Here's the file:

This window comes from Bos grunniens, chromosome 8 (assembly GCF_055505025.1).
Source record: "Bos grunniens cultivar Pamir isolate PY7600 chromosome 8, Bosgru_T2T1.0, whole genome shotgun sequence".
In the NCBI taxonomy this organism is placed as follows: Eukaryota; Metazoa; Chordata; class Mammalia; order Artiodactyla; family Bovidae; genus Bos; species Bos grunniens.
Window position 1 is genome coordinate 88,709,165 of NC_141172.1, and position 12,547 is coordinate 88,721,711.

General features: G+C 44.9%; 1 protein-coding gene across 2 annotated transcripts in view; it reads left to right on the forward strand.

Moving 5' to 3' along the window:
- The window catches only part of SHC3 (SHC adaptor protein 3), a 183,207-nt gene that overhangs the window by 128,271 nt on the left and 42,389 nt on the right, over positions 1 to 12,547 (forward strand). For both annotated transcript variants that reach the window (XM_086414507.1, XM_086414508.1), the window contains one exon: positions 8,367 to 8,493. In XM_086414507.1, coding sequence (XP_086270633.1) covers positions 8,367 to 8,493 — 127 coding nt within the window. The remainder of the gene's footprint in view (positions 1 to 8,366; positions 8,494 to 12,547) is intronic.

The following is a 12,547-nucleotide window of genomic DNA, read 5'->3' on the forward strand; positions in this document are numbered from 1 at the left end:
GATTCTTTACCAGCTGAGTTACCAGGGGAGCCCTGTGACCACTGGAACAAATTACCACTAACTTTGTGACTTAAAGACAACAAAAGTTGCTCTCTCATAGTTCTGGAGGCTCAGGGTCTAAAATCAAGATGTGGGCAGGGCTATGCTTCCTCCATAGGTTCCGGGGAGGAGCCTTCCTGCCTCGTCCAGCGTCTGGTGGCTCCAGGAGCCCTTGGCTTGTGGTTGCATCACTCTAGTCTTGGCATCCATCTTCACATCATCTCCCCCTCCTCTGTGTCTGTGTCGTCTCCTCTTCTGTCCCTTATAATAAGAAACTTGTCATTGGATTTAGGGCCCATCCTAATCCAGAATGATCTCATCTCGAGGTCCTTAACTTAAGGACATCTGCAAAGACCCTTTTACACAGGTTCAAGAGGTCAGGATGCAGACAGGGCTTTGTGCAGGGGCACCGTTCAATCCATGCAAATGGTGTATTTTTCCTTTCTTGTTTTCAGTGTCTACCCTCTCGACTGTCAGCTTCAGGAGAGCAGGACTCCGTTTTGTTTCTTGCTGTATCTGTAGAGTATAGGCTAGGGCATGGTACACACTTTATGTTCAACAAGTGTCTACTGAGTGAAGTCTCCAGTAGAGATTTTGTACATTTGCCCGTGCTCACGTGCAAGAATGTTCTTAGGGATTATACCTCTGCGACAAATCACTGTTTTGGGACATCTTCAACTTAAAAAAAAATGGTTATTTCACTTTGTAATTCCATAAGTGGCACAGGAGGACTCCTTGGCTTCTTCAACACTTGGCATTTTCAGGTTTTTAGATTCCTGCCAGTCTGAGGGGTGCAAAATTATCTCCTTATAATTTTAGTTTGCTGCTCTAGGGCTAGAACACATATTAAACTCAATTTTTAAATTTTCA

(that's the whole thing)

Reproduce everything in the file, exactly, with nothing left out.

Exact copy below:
This window comes from Bos grunniens, chromosome 8 (assembly GCF_055505025.1).
Source record: "Bos grunniens cultivar Pamir isolate PY7600 chromosome 8, Bosgru_T2T1.0, whole genome shotgun sequence".
In the NCBI taxonomy this organism is placed as follows: Eukaryota; Metazoa; Chordata; class Mammalia; order Artiodactyla; family Bovidae; genus Bos; species Bos grunniens.
Window position 1 is genome coordinate 88,709,165 of NC_141172.1, and position 12,547 is coordinate 88,721,711.

General features: G+C 44.9%; 1 protein-coding gene across 2 annotated transcripts in view; it reads left to right on the forward strand.

Moving 5' to 3' along the window:
- The window catches only part of SHC3 (SHC adaptor protein 3), a 183,207-nt gene that overhangs the window by 128,271 nt on the left and 42,389 nt on the right, over positions 1 to 12,547 (forward strand). For both annotated transcript variants that reach the window (XM_086414507.1, XM_086414508.1), the window contains one exon: positions 8,367 to 8,493. In XM_086414507.1, coding sequence (XP_086270633.1) covers positions 8,367 to 8,493 — 127 coding nt within the window. The remainder of the gene's footprint in view (positions 1 to 8,366; positions 8,494 to 12,547) is intronic.

The following is a 12,547-nucleotide window of genomic DNA, read 5'->3' on the forward strand; positions in this document are numbered from 1 at the left end:
GATTCTTTACCAGCTGAGTTACCAGGGGAGCCCTGTGACCACTGGAACAAATTACCACTAACTTTGTGACTTAAAGACAACAAAAGTTGCTCTCTCATAGTTCTGGAGGCTCAGGGTCTAAAATCAAGATGTGGGCAGGGCTATGCTTCCTCCATAGGTTCCGGGGAGGAGCCTTCCTGCCTCGTCCAGCGTCTGGTGGCTCCAGGAGCCCTTGGCTTGTGGTTGCATCACTCTAGTCTTGGCATCCATCTTCACATCATCTCCCCCTCCTCTGTGTCTGTGTCGTCTCCTCTTCTGTCCCTTATAATAAGAAACTTGTCATTGGATTTAGGGCCCATCCTAATCCAGAATGATCTCATCTCGAGGTCCTTAACTTAAGGACATCTGCAAAGACCCTTTTACACAGGTTCAAGAGGTCAGGATGCAGACAGGGCTTTGTGCAGGGGCACCGTTCAATCCATGCAAATGGTGTATTTTTCCTTTCTTGTTTTCAGTGTCTACCCTCTCGACTGTCAGCTTCAGGAGAGCAGGACTCCGTTTTGTTTCTTGCTGTATCTGTAGAGTATAGGCTAGGGCATGGTACACACTTTATGTTCAACAAGTGTCTACTGAGTGAAGTCTCCAGTAGAGATTTTGTACATTTGCCCGTGCTCACGTGCAAGAATGTTCTTAGGGATTATACCTCTGCGACAAATCACTGTTTTGGGACATCTTCAACTTAAAAAAAAATGGTTATTTCACTTTGTAATTCCATAAGTGGCACAGGAGGACTCCTTGGCTTCTTCAACACTTGGCATTTTCAGGTTTTTAGATTCCTGCCAGTCTGAGGGGTGCAAAATTATCTCCTTATAATTTTAGTTTGCTGCTCTAGGGCTAGAACACATATTAAACTCAATTTTTAAATTTTCA